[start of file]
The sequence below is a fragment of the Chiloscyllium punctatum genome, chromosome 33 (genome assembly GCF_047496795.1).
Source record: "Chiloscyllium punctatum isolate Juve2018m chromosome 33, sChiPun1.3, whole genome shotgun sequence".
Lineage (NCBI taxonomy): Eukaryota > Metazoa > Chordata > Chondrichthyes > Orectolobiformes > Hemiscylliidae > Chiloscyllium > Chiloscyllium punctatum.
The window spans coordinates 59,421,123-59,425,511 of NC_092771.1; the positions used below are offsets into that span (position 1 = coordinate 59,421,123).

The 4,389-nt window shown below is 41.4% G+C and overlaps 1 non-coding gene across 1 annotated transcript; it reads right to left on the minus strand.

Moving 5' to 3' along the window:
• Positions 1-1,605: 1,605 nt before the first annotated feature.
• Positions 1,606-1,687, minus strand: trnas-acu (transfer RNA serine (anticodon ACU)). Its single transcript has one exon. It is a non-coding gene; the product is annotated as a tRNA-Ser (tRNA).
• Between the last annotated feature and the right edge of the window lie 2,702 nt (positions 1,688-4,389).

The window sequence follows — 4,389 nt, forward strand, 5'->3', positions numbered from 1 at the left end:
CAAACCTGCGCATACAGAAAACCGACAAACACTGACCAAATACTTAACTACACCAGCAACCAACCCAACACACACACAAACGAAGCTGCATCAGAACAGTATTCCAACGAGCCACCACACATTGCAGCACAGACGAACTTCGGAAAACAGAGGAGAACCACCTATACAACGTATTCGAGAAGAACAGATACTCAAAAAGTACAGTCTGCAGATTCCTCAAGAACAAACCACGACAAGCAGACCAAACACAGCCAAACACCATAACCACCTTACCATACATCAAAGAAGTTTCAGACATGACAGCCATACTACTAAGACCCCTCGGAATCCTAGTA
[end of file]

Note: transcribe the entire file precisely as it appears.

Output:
The sequence below is a fragment of the Chiloscyllium punctatum genome, chromosome 33 (genome assembly GCF_047496795.1).
Source record: "Chiloscyllium punctatum isolate Juve2018m chromosome 33, sChiPun1.3, whole genome shotgun sequence".
Lineage (NCBI taxonomy): Eukaryota > Metazoa > Chordata > Chondrichthyes > Orectolobiformes > Hemiscylliidae > Chiloscyllium > Chiloscyllium punctatum.
The window spans coordinates 59,421,123-59,425,511 of NC_092771.1; the positions used below are offsets into that span (position 1 = coordinate 59,421,123).

The 4,389-nt window shown below is 41.4% G+C and overlaps 1 non-coding gene across 1 annotated transcript; it reads right to left on the minus strand.

Moving 5' to 3' along the window:
• Positions 1-1,605: 1,605 nt before the first annotated feature.
• Positions 1,606-1,687, minus strand: trnas-acu (transfer RNA serine (anticodon ACU)). Its single transcript has one exon. It is a non-coding gene; the product is annotated as a tRNA-Ser (tRNA).
• Between the last annotated feature and the right edge of the window lie 2,702 nt (positions 1,688-4,389).

The window sequence follows — 4,389 nt, forward strand, 5'->3', positions numbered from 1 at the left end:
CAAACCTGCGCATACAGAAAACCGACAAACACTGACCAAATACTTAACTACACCAGCAACCAACCCAACACACACACAAACGAAGCTGCATCAGAACAGTATTCCAACGAGCCACCACACATTGCAGCACAGACGAACTTCGGAAAACAGAGGAGAACCACCTATACAACGTATTCGAGAAGAACAGATACTCAAAAAGTACAGTCTGCAGATTCCTCAAGAACAAACCACGACAAGCAGACCAAACACAGCCAAACACCATAACCACCTTACCATACATCAAAGAAGTTTCAGACATGACAGCCATACTACTAAGACCCCTCGGAATCCTAGTA